This is the second of two posts about spiritual living. The first post is about spiritual gifts and natural talents. The second post is about the fruits of the Spirit and spiritual disciplines.
To review, spiritual gifts are gifts from God, at least one of which is given to all Christians for the purpose of serving others, building up the Church and glorifying God. Natural talents are also gifts from God, but they are given to all people and can be used for any purpose, while spiritual gifts are intended and expected to be used for God’s purposes.
Fruits of the Spirit
The fruits of the Spirit are recorded for us in Galatians 5:22-23: “But the fruit of the Spirit is love, joy, peace, patience, kindness, goodness, faithfulness, gentleness and self-control. Against such things there are no law.”
These are nine attributes that describe a Spirit-filled life.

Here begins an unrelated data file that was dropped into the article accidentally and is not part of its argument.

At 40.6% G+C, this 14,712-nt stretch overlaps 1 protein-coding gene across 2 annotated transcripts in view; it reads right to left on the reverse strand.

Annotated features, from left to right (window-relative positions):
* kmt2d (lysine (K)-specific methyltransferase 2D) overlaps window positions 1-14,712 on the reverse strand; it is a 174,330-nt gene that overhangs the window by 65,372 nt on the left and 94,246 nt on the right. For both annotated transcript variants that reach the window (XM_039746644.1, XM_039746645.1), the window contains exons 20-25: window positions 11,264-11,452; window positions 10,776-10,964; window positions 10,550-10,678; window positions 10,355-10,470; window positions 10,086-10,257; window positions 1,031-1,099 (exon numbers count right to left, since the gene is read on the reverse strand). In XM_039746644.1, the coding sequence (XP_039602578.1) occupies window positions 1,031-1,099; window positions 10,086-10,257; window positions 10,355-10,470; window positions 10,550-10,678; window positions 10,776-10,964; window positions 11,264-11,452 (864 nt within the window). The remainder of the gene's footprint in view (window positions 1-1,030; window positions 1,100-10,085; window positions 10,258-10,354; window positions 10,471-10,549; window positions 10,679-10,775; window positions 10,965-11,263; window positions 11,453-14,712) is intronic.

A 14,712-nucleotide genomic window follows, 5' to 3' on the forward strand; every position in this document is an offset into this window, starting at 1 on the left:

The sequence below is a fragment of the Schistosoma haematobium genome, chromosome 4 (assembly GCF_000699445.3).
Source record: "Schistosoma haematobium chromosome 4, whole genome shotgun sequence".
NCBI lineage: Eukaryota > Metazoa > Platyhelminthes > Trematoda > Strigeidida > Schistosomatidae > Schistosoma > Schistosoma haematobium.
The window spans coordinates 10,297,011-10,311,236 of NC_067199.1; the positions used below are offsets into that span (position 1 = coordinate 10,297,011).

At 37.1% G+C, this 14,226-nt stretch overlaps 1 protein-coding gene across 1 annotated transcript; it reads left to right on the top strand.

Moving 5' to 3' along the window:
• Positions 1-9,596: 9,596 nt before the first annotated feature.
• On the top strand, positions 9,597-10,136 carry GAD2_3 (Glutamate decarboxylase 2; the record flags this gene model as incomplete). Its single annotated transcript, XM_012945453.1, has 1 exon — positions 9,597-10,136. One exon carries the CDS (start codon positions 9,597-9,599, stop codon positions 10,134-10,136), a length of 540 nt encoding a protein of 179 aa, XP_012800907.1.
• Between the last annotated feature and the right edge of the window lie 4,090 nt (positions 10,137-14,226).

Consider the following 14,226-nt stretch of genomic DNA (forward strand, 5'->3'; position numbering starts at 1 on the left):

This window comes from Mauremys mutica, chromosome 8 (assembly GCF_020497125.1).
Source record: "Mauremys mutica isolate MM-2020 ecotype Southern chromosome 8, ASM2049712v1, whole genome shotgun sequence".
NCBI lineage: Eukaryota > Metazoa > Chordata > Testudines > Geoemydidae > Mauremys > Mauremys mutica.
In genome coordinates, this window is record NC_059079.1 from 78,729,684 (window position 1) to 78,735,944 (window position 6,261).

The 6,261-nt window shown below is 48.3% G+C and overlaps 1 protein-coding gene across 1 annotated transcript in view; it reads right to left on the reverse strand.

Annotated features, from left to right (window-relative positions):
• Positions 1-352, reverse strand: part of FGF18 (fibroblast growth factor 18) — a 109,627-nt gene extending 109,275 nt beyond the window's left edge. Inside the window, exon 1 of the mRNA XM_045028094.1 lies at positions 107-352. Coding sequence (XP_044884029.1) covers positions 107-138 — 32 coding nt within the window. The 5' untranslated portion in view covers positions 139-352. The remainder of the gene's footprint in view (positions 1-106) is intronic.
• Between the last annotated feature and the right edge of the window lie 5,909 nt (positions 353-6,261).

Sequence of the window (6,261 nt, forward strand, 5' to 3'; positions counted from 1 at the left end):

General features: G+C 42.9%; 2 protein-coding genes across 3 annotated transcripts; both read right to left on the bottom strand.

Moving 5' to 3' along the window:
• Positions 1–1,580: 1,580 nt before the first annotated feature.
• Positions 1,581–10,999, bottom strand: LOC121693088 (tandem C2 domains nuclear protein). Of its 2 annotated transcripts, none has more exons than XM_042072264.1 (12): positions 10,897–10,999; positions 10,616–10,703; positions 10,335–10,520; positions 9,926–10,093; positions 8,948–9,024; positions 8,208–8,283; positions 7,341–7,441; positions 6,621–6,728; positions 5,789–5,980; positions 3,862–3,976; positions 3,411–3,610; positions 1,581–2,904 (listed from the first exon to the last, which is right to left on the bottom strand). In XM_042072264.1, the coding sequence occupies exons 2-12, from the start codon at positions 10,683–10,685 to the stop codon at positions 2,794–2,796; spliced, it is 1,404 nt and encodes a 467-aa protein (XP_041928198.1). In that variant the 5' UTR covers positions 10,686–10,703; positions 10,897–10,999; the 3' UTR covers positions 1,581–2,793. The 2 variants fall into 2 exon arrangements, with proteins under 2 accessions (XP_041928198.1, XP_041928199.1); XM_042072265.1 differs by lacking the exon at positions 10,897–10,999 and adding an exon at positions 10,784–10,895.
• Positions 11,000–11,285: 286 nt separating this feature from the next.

Three thoughts on the fruits of the Spirit.
1. Unlike spiritual gifts or natural talents, all Christians should strive to have each fruit of the Spirit to the fullest. These are not attributes granted selectively; they are the signs of the Christian life. We should all have all of them.
Paul says these “fruits” are the outward signs of our life in the Spirit as opposed to our life as slaves to the flesh. Before listing the fruits, Paul describes the opposite attributes, the ones that are the outward signs of the sinful life: “The acts of the flesh are obvious: sexual immorality, impurity and debauchery; idolatry and witchcraft; hatred, discord, jealousy, fits of rage, selfish ambition, dissensions, factions and envy; drunkenness, orgies, and the like.”
While those who manifest the fleshly attributes have not been transformed by the Spirit, those who have been filled with the Spirit will want to — and need to — live out the good fruits visibly and fully.
2. It is by the fruits of the Spirit that Christians will be recognized as such, both by other Christians and by unbelievers.
A person cannot rightly claim to be a Christian if she does not bear the good fruit. And if a person bears the good fruit, it is because of the Spirit in her. Believers would be right to wonder at the sincerity of a person who says he is a Christian if he does not exhibit the signs of the Spirit.